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19.3.6 JavaBeans in JSP

For those who really want to avoid doing any Java coding inside of a JSP, there is additional syntax that will provide for a lot of capability but without having to explicitly write any Java statements. Instead, you write a lot of arcane JSP directives, as we’ll show you in just a bit. Is this any better? In some ways yes, but in other ways, no, it’s just different syntax.

What we’ll be able to do with this additional syntax is:

1. Instantiate a Java class and specify how long it should be kept around

2. Get values from this class

3. Set values in this class


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1. The newer XML-style syntax would be useful if your JSP are generated by an XSLT stylesheet or are validated against a DTD, both topics being beyond the scope of our discussion.


The syntax looks like this:


<jsp:useBean id="myvar" class="net.multitool.servlet.AccountBean" />


which will create a variable called myvar as an instance of the AccountBean

class found in the net.multitool.servlet package. Think of this as:


<%! import net.multitool.servlet.AccountBean; %>


<% AccountBean myval = new AccountBean(); %>


So can AccountBean be any class? Well, sort of. It can be any class that you want, as long as it is a bean. It doesn’t have to end in “Bean”, but it does have to be a class which has:

• A null constructor (you may have noticed there is no syntax to support arguments to the constructor on the useBean statement).

• No public instance variables.

• Getters and setters for instance variables.

• Getters and setters named according to a standard: getTotal() or isTotal() and setTotal() for a variable called total (isTotal() would be used if we had a boolean getter, that is, if the getter returned a boolean; otherwise it would expect getTotal() as the getter’s name).

Otherwise, its a normal class. These restrictions mean that you can call the class a “JavaBean” or just “bean,” and there is additional JSP syntax to manipu- late the class. Specifically:


<jsp:getProperty name="myvar" property="total" />


will do, in effect, the following:


<%= myvar.getTotal() %>


or


<% out.print(myvar.getTotal()); %>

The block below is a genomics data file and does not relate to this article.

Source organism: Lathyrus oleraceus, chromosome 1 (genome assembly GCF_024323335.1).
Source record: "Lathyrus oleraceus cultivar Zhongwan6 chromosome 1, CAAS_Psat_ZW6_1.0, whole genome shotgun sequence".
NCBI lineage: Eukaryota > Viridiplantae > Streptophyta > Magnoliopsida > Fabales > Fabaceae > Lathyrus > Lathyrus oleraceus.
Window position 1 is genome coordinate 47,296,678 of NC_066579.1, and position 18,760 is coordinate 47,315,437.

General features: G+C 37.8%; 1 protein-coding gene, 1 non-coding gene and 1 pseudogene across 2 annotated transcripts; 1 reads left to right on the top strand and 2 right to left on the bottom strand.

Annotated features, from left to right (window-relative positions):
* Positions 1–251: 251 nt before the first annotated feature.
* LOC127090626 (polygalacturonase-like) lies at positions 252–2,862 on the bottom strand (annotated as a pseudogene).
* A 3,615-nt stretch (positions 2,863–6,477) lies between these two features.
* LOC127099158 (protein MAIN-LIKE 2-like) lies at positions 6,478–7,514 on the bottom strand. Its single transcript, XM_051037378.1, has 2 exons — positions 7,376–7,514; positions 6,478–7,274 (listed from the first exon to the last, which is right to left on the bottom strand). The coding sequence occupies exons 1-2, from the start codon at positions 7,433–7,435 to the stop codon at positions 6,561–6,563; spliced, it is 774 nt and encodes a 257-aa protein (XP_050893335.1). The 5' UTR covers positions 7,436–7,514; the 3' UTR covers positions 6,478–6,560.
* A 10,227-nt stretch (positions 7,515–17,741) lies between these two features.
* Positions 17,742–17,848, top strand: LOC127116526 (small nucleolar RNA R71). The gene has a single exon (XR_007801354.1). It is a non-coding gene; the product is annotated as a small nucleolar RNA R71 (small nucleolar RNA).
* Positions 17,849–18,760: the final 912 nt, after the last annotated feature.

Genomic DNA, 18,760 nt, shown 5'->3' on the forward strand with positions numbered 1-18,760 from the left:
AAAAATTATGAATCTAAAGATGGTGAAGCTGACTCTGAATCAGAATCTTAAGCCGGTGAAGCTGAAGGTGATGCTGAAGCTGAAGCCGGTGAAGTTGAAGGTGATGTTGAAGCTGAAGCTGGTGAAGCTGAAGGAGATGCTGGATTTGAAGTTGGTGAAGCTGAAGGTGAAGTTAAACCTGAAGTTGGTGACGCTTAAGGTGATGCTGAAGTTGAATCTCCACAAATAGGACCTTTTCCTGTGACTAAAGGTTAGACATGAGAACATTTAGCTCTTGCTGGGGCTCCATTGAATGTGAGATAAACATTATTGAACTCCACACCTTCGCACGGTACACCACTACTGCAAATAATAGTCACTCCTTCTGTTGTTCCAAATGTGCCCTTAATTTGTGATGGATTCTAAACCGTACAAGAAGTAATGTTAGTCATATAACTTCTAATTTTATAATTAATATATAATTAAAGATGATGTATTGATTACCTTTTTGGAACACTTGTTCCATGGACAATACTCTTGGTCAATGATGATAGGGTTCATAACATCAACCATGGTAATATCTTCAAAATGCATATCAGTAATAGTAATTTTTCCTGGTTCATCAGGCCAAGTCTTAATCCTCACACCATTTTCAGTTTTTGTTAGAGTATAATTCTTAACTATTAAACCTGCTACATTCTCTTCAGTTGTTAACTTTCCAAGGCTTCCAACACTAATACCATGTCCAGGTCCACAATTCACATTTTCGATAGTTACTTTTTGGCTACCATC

Similarly, we can set a value in the JSP with this syntax:


<jsp:setProperty name="myvar" property="total" value="1234" />


which will do, in effect, the following:


<% myvar.setTotal("1234"); %>


So this would hardly seem worth it, but there are other syntax constructs that make this much more powerful. Remember that we’re working with Web- based stuff, with a JSP that will be invoked via a URL. That URL may have parameters on it, and we can map those parameters onto a bean’s proper- ties—that is, connect the parameters to setters for a given bean. We replace the value attribute with a parameter attribute, for example:


<jsp:setProperty name="myvar" property="total" parameter="newtot" />


which works the same as:


<% myvar.setTotal ( request.getParameter("newtot") ); %>


We can take that one step further and map all the parameters that arrive in the URL to setters in one step:


<jsp:setProperty name="myvar" parameter="*" />


So if you design your JSP and your HTML well, you can get a lot done automatically for you. One other thing going on behind the scenes that we’ve glossed over is the type of the argument to the setter. The parameters all come in as Strings. However, if your setter’s type is a Java primitive, it will automatically convert to that type for you, instead of just passing you Strings. One final twist on using beans is the duration of the bean and its values.

If you don’t specify otherwise (and we have yet to show you syntax to do other- wise) your bean will be around for the duration of the request, at which time it will be available to be garbage-collected. Any values in the bean will not be there on the next visit to that URL (i.e., the next call to that servlet).

Here is the syntax to make that bean last longer:


<jsp:useBean id="myvar" class="net.multitool.servlet.AccountBean" scope="session" />


which will make it stay for the duration of the session. You may remember (or you can flip back and look up) how we created and used session variables in the servlet. The same mechanism is at work here, but behind the scenes. You


only use the specific syntax in the useBean tag, and it does the rest (getting and storing) for you.